Tall Order b/w Something Inside - The Fangin’ Felines (Evil Tone)
It’s no tall order to like this brace of sassy and smart tunes from The Fangin' Felines, who come from Wollongong south of Sydney. There’s just the right blend of bawdy garage rock rawness and girl group sweets to rattle almost any I-94 Bar barfly’s cage.
“Tall Order” is catchier than a Chinese bat virus after a side order of snakeskin soup in a Wuhan roadside diner. It coms out all guns blazing on the back of a Jerry Nolan beat and a brash Carrie Phillis vocal, aided and abetted by fullsome harmonies and some coo-ing and whooping. Morgana Ancone’s deft guitar adds a light touch.
Flip the sucker over and “Something Inside” is another winner. An undulating melody and a rolling feel nail this one to the floor with the Felines again showing the value of solid live gigging and knowing their way around a studio. Not as immediately addictive but you'll get hooked soon enough.
Surely a full-length album is only a formality? Meanwhile, grab this while it’s still available. The purchase link is below.
Buy it on Discogs
Black Interceptor b/w Bee-Music - 50LgE (Rare bone Records)
Ensconced in sub-tropical Far Northern New South Wales - where the hippies are numerous and the sheep would be scared if they weren’t so mellow - 50LgE is a band that clearly likes to do things its own way.
You’d issue your debut single as a 12-inch slice o’ vinyl, right? Cheap to ship (not). Although the included download card is a nod to modern technology, that’s a lot of vinyl to hold two songs and the run-out groove goes forever. 50LgE have their own DJ cranking garage rock tunes between sets, and also boast their own brand of beer. Now you’re talkin’…
First, the intros: This is a garage rock-influenced trio whose number includes ex-The Eastern Dark drummer Geoff Milne, bassist DB (ex-The Tellers - from Brisbane) and guitarist Tone Changer, whose own cv includes a spell in the Psychotic Turnbuckles back when he was a kid. So you know that two of them have had the good sense to get out of Dodge (aka Sydney) and make a tree change.
Laughing Up a Storm - Baby 8 b/w Boys In Town - Penny Ikinger (Fantastic Mess Records)
This is a double A sided single from two of the best female-fronted/dominated and/or comprised outfits in Melbourne town.
First to Baby 8 and “Laughing Up a Storm” which is brassy and bold, over-the-top pop. It’s immediately appealing with its rambunctious three-part harmonies with sax and trumpet parts kicking up a storm. A lick of synth casts an oddness into the soundscape that befits this vengeance song. There’s a sharp lyrical turn that’s like the twist of a knife and Kat Karamitros sells the vocal like she means it. Wonderful. Don't cross her.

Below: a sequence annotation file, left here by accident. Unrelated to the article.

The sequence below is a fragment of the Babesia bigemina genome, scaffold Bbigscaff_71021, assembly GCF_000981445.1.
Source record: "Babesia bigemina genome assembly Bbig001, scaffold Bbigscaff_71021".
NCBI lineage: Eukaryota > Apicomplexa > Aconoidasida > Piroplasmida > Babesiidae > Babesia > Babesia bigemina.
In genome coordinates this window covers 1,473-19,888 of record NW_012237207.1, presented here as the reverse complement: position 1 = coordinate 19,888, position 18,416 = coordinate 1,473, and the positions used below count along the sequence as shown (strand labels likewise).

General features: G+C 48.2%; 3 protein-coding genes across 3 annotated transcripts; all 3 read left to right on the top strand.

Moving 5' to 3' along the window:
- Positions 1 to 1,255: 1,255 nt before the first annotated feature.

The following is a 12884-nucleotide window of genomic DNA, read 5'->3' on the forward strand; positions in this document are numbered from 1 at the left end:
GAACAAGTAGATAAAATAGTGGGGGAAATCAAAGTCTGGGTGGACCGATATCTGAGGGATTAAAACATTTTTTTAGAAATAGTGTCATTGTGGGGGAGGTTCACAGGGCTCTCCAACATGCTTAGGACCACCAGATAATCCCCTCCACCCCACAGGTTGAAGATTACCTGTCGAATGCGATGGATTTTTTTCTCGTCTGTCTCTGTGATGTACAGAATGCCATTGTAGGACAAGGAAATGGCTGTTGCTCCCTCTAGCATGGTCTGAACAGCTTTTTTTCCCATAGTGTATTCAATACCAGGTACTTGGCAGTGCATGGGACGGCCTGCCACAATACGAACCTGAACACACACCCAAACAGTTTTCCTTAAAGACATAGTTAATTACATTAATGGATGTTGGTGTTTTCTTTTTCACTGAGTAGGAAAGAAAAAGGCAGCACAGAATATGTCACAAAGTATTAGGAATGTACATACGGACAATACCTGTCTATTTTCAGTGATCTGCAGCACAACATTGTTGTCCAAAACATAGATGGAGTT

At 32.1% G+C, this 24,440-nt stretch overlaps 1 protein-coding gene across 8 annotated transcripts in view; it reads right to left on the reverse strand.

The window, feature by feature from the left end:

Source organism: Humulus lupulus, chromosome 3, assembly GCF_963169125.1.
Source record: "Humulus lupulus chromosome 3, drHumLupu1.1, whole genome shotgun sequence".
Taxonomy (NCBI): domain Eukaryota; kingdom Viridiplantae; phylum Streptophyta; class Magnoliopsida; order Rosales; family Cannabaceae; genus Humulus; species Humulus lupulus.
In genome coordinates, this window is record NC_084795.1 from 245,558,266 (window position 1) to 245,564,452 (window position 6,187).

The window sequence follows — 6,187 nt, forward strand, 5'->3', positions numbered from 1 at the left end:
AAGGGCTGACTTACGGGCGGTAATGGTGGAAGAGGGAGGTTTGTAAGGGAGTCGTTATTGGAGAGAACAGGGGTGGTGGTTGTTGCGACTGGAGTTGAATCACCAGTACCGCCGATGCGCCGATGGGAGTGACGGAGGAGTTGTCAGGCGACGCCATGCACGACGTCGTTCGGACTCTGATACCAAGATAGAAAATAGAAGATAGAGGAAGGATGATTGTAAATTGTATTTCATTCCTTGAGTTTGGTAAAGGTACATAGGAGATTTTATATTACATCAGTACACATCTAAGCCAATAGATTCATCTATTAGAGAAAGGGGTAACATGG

The late Chrissy Amphlett was a mentor to Penny Ikinger and she brings plenty of conviction and feeling to her cover of Divynils’ “Boys in Town”. Three guitars give it more crunch than the radio-friendly original single, with Penny’s guitar howl leaking through the more conventional attack of Julian Heid and Sam Billinghurst-Walsh. Not content to sound just like the original, Penny and Co have bent the song out of shape, just so.
It’s the usual Fantastic Mess run of other clear-spattered or ruby red vinyl in a limited pressing. Grab it here.
1/2 - both
Action; 1980 Three Tracks - The Knots (Rave-Up)
For those of you who aren't familiar with the name, Joey Pinter, he is like an angrier, tough as leather, hard as nails, punk rock Billy Gibbons. Or if Johnny Thunders was still alive and vital and never lost his mojo. Roughly, he's the American equivalent to Spencer P. Jones-in that he is also a formidable and prolific singer/songwriter in his own right, who is best known for having played soulful, emotionally charged, white lightning guitar in beloved cult bands.
I first discovered Pinter's legendary American punk gangs, the Waldos and the Knots, back when I was 20-years-old and pin-balling back and forth between Boston, Hollywood, and New York City. I was a pencil thin scarecrow, would-be vocalist, back then, trying to forge my own dangerous glam rock band ala Smack, Hanoi Rocks, and Dogs D'Amour, but I never had the money or social skills, to keep a band together for long.
Little Murders EP - Little Murders (Off The Hip)
Sweetness Brings The Light EP - The Fiction (Off the Hip)
It’s a crazy, mixed-up world where music-lovers buy things in every available format. This four-track vinyl EP comes direct from the “Dromana-Rama” CD album which is not available as an LP, so if you’re both a Little Murders fan and a vinyl fetishist, this is the only way to satisfy your habit.
“Memory Sky” is a superb opener but there’s also not a dud among the selections here. Which are: “Wait”, “Train” and “52 Bands”. The “Dromana-Rama” album has a lot of depth and grows with each listen, but something has to be said for assembling four of its best songs on a slice of black vinyl. If you don’t walk away from a listen thinking that power-pop-rock can't get any better, you have industrial deafness or your tastebuds have relocated to your back passage.
The Real World b/w Closer Still - Ups and Downs (Basketcase Records)
Two old songs given the re-recording treatment and issued on seven-inch vinyl. It’s well worth your time, energy and modest pocket money to seek and procure. The A side (aka the Upside) was a cassette-only release from 1983, and it sounds just like the band did back then i.e. melodic and chiming. Urgent guitars, courtesy of John Flade and Peter Shaw, power the song with a great soulful vocal from Greg Atkinson.
Flip it over when it’s done and the previously unreleased song “Closer Still” in freshly-recorded form switches the mood momentarily to subdued reflection, before breaking into a canter. The Sunnyboys-style harmonies and soulfulness again stand out.. Grab it digtlally hereor seek the physical product via your store of choice. Google won't let you down on that score.